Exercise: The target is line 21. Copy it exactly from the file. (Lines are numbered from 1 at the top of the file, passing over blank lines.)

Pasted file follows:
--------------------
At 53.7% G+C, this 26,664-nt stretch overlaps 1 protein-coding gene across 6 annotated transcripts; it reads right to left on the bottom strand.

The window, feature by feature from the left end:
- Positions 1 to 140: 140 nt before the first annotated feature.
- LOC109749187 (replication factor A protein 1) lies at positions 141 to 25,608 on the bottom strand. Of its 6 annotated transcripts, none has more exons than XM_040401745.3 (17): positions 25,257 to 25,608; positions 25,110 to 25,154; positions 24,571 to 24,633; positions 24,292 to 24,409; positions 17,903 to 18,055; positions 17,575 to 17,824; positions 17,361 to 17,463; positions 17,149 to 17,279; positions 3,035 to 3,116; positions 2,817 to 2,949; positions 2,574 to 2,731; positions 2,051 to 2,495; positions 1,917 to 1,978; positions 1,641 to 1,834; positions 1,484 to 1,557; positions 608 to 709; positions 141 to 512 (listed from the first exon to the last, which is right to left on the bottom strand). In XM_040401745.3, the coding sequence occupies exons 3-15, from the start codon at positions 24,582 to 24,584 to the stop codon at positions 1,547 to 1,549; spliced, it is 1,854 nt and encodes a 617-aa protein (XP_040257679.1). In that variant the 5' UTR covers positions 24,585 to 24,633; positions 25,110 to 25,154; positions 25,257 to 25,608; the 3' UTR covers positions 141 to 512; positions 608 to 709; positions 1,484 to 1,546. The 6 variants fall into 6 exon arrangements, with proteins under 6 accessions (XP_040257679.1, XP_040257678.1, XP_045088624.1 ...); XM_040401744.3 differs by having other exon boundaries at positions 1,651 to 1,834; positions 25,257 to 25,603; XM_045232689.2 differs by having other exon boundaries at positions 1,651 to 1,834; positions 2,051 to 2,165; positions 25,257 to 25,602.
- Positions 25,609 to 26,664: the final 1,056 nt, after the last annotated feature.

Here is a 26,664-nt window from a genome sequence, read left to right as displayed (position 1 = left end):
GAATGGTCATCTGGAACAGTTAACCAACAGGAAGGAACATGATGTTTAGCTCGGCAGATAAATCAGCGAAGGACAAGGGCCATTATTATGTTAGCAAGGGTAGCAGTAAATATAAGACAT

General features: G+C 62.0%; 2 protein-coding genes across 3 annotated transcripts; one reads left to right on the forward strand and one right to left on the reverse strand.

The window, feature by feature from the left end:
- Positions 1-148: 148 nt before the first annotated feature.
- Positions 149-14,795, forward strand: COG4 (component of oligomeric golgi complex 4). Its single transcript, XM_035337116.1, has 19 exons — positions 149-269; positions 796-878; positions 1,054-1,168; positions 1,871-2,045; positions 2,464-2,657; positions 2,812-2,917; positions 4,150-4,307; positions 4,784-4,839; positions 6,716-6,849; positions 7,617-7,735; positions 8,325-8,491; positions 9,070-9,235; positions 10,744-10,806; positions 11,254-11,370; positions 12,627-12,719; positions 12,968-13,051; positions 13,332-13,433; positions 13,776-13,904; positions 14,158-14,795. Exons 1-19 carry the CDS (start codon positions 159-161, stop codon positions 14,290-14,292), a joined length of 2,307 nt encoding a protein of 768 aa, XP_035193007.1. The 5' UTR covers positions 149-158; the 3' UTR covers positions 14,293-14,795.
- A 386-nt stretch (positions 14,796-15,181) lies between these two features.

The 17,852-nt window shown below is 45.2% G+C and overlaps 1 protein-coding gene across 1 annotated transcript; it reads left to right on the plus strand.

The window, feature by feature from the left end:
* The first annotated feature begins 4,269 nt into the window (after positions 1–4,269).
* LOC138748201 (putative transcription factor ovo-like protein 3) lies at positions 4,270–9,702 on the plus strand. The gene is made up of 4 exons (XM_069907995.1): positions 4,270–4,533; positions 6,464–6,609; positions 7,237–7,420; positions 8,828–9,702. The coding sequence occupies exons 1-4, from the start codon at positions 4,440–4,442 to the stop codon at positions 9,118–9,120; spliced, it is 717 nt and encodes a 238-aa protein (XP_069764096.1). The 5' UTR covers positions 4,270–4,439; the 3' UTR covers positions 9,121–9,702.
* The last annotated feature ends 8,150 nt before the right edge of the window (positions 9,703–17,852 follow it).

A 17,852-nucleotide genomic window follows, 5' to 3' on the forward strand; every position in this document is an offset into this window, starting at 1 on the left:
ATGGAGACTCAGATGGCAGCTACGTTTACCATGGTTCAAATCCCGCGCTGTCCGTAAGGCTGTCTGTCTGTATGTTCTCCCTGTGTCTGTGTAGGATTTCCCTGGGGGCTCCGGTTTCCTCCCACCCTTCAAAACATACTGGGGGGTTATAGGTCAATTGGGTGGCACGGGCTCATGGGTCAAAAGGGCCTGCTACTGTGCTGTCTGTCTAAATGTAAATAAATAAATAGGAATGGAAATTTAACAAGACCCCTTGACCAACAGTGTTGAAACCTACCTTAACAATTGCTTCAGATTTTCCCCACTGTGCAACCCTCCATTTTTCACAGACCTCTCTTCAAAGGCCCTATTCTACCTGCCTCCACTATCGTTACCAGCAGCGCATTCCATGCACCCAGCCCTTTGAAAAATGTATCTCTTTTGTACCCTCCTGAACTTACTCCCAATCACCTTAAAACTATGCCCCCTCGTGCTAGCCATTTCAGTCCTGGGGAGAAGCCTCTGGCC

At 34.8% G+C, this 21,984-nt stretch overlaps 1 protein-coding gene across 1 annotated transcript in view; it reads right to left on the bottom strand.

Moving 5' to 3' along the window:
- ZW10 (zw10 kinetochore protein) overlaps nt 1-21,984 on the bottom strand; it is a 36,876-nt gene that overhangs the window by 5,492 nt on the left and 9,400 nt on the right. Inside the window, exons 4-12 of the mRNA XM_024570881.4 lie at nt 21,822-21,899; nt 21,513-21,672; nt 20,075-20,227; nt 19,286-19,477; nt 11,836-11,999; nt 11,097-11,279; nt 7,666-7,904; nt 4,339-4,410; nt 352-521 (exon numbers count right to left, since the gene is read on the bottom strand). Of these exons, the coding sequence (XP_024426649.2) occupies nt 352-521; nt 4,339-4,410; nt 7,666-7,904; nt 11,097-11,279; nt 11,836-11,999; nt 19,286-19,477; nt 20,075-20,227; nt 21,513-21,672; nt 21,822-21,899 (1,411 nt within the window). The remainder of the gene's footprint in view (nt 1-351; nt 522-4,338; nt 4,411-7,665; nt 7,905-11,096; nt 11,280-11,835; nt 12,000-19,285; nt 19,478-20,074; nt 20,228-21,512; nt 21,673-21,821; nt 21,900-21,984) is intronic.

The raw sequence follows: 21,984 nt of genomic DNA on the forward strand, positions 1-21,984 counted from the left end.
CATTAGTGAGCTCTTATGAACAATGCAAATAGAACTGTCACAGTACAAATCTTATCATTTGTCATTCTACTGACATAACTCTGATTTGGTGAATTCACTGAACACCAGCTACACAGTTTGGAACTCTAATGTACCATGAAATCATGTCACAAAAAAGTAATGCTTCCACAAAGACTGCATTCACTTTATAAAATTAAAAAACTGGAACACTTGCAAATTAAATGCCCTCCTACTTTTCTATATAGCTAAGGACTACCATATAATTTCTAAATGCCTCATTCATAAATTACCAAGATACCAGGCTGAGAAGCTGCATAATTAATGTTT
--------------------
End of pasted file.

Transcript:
Moving 5' to 3' along the window: